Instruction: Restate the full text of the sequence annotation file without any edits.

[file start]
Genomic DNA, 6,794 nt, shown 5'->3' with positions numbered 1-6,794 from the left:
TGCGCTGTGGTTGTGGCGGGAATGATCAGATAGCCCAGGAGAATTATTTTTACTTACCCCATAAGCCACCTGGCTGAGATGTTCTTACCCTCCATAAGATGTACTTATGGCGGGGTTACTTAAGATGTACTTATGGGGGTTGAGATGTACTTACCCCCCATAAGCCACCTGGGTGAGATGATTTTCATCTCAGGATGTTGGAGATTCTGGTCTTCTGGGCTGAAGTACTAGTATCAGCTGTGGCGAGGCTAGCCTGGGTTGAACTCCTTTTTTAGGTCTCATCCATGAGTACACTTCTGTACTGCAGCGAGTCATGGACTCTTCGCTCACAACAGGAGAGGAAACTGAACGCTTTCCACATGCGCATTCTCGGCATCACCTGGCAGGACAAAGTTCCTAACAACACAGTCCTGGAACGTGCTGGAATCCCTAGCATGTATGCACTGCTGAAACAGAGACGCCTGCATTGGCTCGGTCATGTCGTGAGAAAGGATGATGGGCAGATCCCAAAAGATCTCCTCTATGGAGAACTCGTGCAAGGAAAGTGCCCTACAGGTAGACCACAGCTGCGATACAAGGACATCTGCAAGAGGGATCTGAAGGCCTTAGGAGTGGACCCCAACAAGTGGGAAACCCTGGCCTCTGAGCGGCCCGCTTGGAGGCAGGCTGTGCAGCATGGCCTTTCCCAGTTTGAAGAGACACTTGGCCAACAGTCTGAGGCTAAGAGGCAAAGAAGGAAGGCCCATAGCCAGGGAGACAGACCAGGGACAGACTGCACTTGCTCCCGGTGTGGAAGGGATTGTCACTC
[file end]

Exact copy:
Genomic DNA, 6,794 nt, shown 5'->3' with positions numbered 1-6,794 from the left:
TGCGCTGTGGTTGTGGCGGGAATGATCAGATAGCCCAGGAGAATTATTTTTACTTACCCCATAAGCCACCTGGCTGAGATGTTCTTACCCTCCATAAGATGTACTTATGGCGGGGTTACTTAAGATGTACTTATGGGGGTTGAGATGTACTTACCCCCCATAAGCCACCTGGGTGAGATGATTTTCATCTCAGGATGTTGGAGATTCTGGTCTTCTGGGCTGAAGTACTAGTATCAGCTGTGGCGAGGCTAGCCTGGGTTGAACTCCTTTTTTAGGTCTCATCCATGAGTACACTTCTGTACTGCAGCGAGTCATGGACTCTTCGCTCACAACAGGAGAGGAAACTGAACGCTTTCCACATGCGCATTCTCGGCATCACCTGGCAGGACAAAGTTCCTAACAACACAGTCCTGGAACGTGCTGGAATCCCTAGCATGTATGCACTGCTGAAACAGAGACGCCTGCATTGGCTCGGTCATGTCGTGAGAAAGGATGATGGGCAGATCCCAAAAGATCTCCTCTATGGAGAACTCGTGCAAGGAAAGTGCCCTACAGGTAGACCACAGCTGCGATACAAGGACATCTGCAAGAGGGATCTGAAGGCCTTAGGAGTGGACCCCAACAAGTGGGAAACCCTGGCCTCTGAGCGGCCCGCTTGGAGGCAGGCTGTGCAGCATGGCCTTTCCCAGTTTGAAGAGACACTTGGCCAACAGTCTGAGGCTAAGAGGCAAAGAAGGAAGGCCCATAGCCAGGGAGACAGACCAGGGACAGACTGCACTTGCTCCCGGTGTGGAAGGGATTGTCACTC